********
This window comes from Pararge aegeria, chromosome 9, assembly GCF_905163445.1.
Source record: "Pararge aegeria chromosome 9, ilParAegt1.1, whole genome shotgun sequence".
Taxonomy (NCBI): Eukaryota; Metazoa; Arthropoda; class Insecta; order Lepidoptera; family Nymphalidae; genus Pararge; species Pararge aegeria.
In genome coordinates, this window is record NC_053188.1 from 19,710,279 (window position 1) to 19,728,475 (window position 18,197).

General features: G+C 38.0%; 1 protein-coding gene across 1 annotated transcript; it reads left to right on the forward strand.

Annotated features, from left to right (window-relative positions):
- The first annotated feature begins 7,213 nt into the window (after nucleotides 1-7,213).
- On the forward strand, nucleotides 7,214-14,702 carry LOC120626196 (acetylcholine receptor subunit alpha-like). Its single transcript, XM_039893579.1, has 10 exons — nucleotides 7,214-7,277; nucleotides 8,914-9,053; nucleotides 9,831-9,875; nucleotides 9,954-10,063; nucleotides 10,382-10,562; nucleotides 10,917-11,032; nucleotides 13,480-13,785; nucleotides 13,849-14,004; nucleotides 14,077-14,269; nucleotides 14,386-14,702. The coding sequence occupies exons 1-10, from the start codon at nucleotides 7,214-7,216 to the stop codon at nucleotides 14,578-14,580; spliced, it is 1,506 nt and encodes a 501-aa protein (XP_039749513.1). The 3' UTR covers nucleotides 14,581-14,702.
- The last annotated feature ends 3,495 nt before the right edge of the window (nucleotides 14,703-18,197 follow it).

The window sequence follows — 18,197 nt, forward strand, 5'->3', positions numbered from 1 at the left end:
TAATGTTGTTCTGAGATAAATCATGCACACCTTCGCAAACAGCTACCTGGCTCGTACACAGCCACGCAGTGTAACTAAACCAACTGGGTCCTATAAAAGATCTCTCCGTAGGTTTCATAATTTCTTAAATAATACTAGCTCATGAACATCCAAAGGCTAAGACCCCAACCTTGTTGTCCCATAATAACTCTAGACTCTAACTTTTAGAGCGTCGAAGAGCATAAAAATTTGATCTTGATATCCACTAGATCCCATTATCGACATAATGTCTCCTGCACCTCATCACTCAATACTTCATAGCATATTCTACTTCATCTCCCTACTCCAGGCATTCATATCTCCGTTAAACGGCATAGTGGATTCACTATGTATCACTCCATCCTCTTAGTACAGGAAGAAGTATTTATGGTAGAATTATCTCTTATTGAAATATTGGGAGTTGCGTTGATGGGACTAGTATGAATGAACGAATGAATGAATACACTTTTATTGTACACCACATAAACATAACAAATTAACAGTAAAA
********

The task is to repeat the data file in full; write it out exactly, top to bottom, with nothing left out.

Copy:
This window comes from Pararge aegeria, chromosome 9, assembly GCF_905163445.1.
Source record: "Pararge aegeria chromosome 9, ilParAegt1.1, whole genome shotgun sequence".
Taxonomy (NCBI): Eukaryota; Metazoa; Arthropoda; class Insecta; order Lepidoptera; family Nymphalidae; genus Pararge; species Pararge aegeria.
In genome coordinates, this window is record NC_053188.1 from 19,710,279 (window position 1) to 19,728,475 (window position 18,197).

General features: G+C 38.0%; 1 protein-coding gene across 1 annotated transcript; it reads left to right on the forward strand.

Annotated features, from left to right (window-relative positions):
- The first annotated feature begins 7,213 nt into the window (after nucleotides 1-7,213).
- On the forward strand, nucleotides 7,214-14,702 carry LOC120626196 (acetylcholine receptor subunit alpha-like). Its single transcript, XM_039893579.1, has 10 exons — nucleotides 7,214-7,277; nucleotides 8,914-9,053; nucleotides 9,831-9,875; nucleotides 9,954-10,063; nucleotides 10,382-10,562; nucleotides 10,917-11,032; nucleotides 13,480-13,785; nucleotides 13,849-14,004; nucleotides 14,077-14,269; nucleotides 14,386-14,702. The coding sequence occupies exons 1-10, from the start codon at nucleotides 7,214-7,216 to the stop codon at nucleotides 14,578-14,580; spliced, it is 1,506 nt and encodes a 501-aa protein (XP_039749513.1). The 3' UTR covers nucleotides 14,581-14,702.
- The last annotated feature ends 3,495 nt before the right edge of the window (nucleotides 14,703-18,197 follow it).

The window sequence follows — 18,197 nt, forward strand, 5'->3', positions numbered from 1 at the left end:
TAATGTTGTTCTGAGATAAATCATGCACACCTTCGCAAACAGCTACCTGGCTCGTACACAGCCACGCAGTGTAACTAAACCAACTGGGTCCTATAAAAGATCTCTCCGTAGGTTTCATAATTTCTTAAATAATACTAGCTCATGAACATCCAAAGGCTAAGACCCCAACCTTGTTGTCCCATAATAACTCTAGACTCTAACTTTTAGAGCGTCGAAGAGCATAAAAATTTGATCTTGATATCCACTAGATCCCATTATCGACATAATGTCTCCTGCACCTCATCACTCAATACTTCATAGCATATTCTACTTCATCTCCCTACTCCAGGCATTCATATCTCCGTTAAACGGCATAGTGGATTCACTATGTATCACTCCATCCTCTTAGTACAGGAAGAAGTATTTATGGTAGAATTATCTCTTATTGAAATATTGGGAGTTGCGTTGATGGGACTAGTATGAATGAACGAATGAATGAATACACTTTTATTGTACACCACATAAACATAACAAATTAACAGTAAAA